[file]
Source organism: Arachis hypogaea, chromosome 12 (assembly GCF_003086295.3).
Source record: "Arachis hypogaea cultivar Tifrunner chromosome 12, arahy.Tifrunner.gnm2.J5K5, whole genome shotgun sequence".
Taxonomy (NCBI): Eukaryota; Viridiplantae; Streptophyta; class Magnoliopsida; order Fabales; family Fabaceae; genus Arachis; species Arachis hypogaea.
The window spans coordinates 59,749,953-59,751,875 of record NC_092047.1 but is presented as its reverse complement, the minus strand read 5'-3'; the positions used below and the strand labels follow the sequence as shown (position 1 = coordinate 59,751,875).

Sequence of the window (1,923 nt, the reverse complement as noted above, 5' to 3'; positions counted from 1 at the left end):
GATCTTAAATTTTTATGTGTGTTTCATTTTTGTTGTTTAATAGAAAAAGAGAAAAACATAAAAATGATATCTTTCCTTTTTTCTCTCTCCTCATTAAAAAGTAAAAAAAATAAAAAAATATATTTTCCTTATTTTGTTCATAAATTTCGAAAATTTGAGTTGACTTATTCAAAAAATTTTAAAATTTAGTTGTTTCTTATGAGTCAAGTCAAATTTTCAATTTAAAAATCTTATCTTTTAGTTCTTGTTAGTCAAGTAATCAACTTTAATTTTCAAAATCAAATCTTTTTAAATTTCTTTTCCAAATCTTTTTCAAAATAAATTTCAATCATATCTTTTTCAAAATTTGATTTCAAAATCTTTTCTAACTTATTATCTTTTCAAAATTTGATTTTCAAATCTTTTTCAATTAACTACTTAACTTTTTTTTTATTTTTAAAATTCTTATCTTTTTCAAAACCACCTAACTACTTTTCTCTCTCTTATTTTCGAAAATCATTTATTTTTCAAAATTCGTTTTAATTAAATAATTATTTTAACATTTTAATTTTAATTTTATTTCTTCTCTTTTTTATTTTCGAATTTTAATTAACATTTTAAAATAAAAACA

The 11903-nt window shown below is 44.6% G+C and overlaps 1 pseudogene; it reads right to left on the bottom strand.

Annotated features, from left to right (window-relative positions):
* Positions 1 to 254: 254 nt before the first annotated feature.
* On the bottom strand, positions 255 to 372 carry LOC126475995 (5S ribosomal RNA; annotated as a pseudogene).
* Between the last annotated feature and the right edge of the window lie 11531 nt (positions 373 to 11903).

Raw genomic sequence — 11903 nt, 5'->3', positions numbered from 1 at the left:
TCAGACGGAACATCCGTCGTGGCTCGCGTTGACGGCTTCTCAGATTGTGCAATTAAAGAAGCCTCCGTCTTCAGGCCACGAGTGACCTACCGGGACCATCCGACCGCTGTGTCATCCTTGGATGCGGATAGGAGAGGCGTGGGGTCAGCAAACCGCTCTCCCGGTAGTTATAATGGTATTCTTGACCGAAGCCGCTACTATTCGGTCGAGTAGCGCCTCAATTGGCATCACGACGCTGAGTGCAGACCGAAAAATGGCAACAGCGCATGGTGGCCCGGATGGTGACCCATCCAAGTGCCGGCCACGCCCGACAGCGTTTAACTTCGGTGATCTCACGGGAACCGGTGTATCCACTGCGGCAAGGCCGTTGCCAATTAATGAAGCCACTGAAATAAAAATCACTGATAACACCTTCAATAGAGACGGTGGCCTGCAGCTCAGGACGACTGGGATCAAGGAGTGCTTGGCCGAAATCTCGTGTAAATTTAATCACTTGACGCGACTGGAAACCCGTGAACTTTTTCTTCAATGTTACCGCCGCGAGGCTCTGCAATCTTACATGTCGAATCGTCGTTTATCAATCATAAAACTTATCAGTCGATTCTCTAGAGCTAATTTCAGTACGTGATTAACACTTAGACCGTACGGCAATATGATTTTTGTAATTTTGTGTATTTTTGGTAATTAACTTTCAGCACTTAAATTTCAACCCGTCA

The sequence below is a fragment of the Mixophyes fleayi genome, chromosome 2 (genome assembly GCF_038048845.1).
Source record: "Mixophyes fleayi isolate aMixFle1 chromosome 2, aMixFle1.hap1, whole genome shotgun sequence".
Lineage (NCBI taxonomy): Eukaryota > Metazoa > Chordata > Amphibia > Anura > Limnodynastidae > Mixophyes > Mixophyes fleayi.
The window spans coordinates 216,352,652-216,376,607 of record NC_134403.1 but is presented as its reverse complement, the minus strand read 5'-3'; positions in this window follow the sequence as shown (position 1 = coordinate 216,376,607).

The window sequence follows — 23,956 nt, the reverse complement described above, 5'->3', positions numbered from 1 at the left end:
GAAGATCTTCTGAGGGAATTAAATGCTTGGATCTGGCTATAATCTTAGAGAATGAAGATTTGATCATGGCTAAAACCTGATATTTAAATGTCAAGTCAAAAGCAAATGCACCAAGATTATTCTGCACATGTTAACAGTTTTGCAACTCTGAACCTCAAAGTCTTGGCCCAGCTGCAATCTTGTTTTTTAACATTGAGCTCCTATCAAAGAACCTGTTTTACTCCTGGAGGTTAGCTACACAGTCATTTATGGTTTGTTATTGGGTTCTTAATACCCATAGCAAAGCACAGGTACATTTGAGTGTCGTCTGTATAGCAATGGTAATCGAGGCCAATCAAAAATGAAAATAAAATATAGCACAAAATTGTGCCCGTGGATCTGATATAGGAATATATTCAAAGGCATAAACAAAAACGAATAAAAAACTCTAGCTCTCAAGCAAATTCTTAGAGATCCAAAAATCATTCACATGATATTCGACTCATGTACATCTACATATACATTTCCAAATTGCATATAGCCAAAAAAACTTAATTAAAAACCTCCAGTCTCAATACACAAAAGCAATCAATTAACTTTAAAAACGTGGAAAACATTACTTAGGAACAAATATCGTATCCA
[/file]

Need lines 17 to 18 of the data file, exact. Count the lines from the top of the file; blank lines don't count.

The window spans coordinates 216,352,652-216,376,607 of record NC_134403.1 but is presented as its reverse complement, the minus strand read 5'-3'; positions in this window follow the sequence as shown (position 1 = coordinate 216,376,607).

The window sequence follows — 23,956 nt, the reverse complement described above, 5'->3', positions numbered from 1 at the left end: